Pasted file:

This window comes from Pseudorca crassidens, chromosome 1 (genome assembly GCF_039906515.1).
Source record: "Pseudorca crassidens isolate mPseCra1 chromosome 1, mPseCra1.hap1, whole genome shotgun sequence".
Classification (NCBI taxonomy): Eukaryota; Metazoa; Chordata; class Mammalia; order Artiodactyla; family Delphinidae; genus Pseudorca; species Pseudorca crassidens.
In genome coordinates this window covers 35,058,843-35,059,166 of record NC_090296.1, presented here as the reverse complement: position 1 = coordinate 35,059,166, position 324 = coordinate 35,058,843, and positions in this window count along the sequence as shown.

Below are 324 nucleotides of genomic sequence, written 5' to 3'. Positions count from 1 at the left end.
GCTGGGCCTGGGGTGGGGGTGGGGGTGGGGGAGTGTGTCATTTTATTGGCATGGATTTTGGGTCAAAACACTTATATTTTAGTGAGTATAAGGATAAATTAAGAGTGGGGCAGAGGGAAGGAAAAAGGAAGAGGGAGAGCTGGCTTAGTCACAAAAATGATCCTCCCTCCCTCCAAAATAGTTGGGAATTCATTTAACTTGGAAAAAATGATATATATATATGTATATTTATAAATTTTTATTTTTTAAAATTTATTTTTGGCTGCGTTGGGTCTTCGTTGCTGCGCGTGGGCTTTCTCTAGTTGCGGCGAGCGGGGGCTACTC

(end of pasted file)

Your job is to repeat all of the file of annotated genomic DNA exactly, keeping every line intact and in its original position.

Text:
This window comes from Pseudorca crassidens, chromosome 1 (genome assembly GCF_039906515.1).
Source record: "Pseudorca crassidens isolate mPseCra1 chromosome 1, mPseCra1.hap1, whole genome shotgun sequence".
Classification (NCBI taxonomy): Eukaryota; Metazoa; Chordata; class Mammalia; order Artiodactyla; family Delphinidae; genus Pseudorca; species Pseudorca crassidens.
In genome coordinates this window covers 35,058,843-35,059,166 of record NC_090296.1, presented here as the reverse complement: position 1 = coordinate 35,059,166, position 324 = coordinate 35,058,843, and positions in this window count along the sequence as shown.

Below are 324 nucleotides of genomic sequence, written 5' to 3'. Positions count from 1 at the left end.
GCTGGGCCTGGGGTGGGGGTGGGGGTGGGGGAGTGTGTCATTTTATTGGCATGGATTTTGGGTCAAAACACTTATATTTTAGTGAGTATAAGGATAAATTAAGAGTGGGGCAGAGGGAAGGAAAAAGGAAGAGGGAGAGCTGGCTTAGTCACAAAAATGATCCTCCCTCCCTCCAAAATAGTTGGGAATTCATTTAACTTGGAAAAAATGATATATATATATGTATATTTATAAATTTTTATTTTTTAAAATTTATTTTTGGCTGCGTTGGGTCTTCGTTGCTGCGCGTGGGCTTTCTCTAGTTGCGGCGAGCGGGGGCTACTC